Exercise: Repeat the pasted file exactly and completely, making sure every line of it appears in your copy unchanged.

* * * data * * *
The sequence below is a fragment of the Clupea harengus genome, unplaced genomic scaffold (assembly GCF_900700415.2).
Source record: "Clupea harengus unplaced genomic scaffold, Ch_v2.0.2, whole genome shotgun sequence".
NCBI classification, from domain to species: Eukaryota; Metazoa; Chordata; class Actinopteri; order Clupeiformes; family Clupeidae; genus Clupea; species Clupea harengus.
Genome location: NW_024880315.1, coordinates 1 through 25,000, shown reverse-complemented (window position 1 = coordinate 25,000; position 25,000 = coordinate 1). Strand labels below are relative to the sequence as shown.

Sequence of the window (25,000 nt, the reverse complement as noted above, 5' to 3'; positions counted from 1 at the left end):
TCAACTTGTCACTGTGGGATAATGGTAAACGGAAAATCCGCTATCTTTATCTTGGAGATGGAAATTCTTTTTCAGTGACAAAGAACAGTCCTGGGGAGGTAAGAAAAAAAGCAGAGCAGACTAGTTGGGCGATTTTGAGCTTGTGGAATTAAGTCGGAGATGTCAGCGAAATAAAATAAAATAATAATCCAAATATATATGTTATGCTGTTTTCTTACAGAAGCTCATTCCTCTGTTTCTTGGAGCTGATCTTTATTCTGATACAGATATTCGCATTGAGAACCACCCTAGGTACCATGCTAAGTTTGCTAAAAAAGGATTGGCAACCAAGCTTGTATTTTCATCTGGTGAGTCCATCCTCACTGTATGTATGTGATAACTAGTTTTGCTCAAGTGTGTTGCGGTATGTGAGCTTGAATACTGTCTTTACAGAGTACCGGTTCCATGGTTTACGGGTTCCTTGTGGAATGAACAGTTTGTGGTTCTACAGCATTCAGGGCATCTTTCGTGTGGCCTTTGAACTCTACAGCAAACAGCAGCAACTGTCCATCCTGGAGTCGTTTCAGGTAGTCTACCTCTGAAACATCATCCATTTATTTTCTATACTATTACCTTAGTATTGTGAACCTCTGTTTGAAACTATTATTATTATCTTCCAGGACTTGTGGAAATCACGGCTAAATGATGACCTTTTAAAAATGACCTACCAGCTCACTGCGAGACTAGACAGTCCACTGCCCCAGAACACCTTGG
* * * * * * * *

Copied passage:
The sequence below is a fragment of the Clupea harengus genome, unplaced genomic scaffold (assembly GCF_900700415.2).
Source record: "Clupea harengus unplaced genomic scaffold, Ch_v2.0.2, whole genome shotgun sequence".
NCBI classification, from domain to species: Eukaryota; Metazoa; Chordata; class Actinopteri; order Clupeiformes; family Clupeidae; genus Clupea; species Clupea harengus.
Genome location: NW_024880315.1, coordinates 1 through 25,000, shown reverse-complemented (window position 1 = coordinate 25,000; position 25,000 = coordinate 1). Strand labels below are relative to the sequence as shown.

Sequence of the window (25,000 nt, the reverse complement as noted above, 5' to 3'; positions counted from 1 at the left end):
TCAACTTGTCACTGTGGGATAATGGTAAACGGAAAATCCGCTATCTTTATCTTGGAGATGGAAATTCTTTTTCAGTGACAAAGAACAGTCCTGGGGAGGTAAGAAAAAAAGCAGAGCAGACTAGTTGGGCGATTTTGAGCTTGTGGAATTAAGTCGGAGATGTCAGCGAAATAAAATAAAATAATAATCCAAATATATATGTTATGCTGTTTTCTTACAGAAGCTCATTCCTCTGTTTCTTGGAGCTGATCTTTATTCTGATACAGATATTCGCATTGAGAACCACCCTAGGTACCATGCTAAGTTTGCTAAAAAAGGATTGGCAACCAAGCTTGTATTTTCATCTGGTGAGTCCATCCTCACTGTATGTATGTGATAACTAGTTTTGCTCAAGTGTGTTGCGGTATGTGAGCTTGAATACTGTCTTTACAGAGTACCGGTTCCATGGTTTACGGGTTCCTTGTGGAATGAACAGTTTGTGGTTCTACAGCATTCAGGGCATCTTTCGTGTGGCCTTTGAACTCTACAGCAAACAGCAGCAACTGTCCATCCTGGAGTCGTTTCAGGTAGTCTACCTCTGAAACATCATCCATTTATTTTCTATACTATTACCTTAGTATTGTGAACCTCTGTTTGAAACTATTATTATTATCTTCCAGGACTTGTGGAAATCACGGCTAAATGATGACCTTTTAAAAATGACCTACCAGCTCACTGCGAGACTAGACAGTCCACTGCCCCAGAACACCTTGG